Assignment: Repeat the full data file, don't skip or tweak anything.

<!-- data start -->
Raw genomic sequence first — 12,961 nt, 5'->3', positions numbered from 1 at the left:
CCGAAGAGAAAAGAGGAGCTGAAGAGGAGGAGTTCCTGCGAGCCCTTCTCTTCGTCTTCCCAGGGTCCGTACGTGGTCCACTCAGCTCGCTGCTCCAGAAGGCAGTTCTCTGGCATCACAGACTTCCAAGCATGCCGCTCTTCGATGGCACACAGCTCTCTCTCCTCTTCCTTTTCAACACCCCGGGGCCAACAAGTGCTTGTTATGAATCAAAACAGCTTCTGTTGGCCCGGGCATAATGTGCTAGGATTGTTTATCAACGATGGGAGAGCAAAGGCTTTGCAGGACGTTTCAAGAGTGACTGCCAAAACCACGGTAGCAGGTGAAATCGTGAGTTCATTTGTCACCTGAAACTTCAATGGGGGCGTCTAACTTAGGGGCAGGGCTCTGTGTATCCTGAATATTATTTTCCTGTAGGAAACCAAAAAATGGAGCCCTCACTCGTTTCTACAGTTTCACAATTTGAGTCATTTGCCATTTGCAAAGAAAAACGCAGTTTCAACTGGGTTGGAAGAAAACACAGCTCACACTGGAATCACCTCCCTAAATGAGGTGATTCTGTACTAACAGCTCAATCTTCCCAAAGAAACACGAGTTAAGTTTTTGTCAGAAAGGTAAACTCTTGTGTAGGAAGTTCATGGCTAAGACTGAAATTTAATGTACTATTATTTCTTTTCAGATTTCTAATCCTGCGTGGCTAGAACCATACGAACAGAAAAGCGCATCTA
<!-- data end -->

Raw genomic sequence first — 12,961 nt, 5'->3', positions numbered from 1 at the left:
CCGAAGAGAAAAGAGGAGCTGAAGAGGAGGAGTTCCTGCGAGCCCTTCTCTTCGTCTTCCCAGGGTCCGTACGTGGTCCACTCAGCTCGCTGCTCCAGAAGGCAGTTCTCTGGCATCACAGACTTCCAAGCATGCCGCTCTTCGATGGCACACAGCTCTCTCTCCTCTTCCTTTTCAACACCCCGGGGCCAACAAGTGCTTGTTATGAATCAAAACAGCTTCTGTTGGCCCGGGCATAATGTGCTAGGATTGTTTATCAACGATGGGAGAGCAAAGGCTTTGCAGGACGTTTCAAGAGTGACTGCCAAAACCACGGTAGCAGGTGAAATCGTGAGTTCATTTGTCACCTGAAACTTCAATGGGGGCGTCTAACTTAGGGGCAGGGCTCTGTGTATCCTGAATATTATTTTCCTGTAGGAAACCAAAAAATGGAGCCCTCACTCGTTTCTACAGTTTCACAATTTGAGTCATTTGCCATTTGCAAAGAAAAACGCAGTTTCAACTGGGTTGGAAGAAAACACAGCTCACACTGGAATCACCTCCCTAAATGAGGTGATTCTGTACTAACAGCTCAATCTTCCCAAAGAAACACGAGTTAAGTTTTTGTCAGAAAGGTAAACTCTTGTGTAGGAAGTTCATGGCTAAGACTGAAATTTAATGTACTATTATTTCTTTTCAGATTTCTAATCCTGCGTGGCTAGAACCATACGAACAGAAAAGCGCATCTA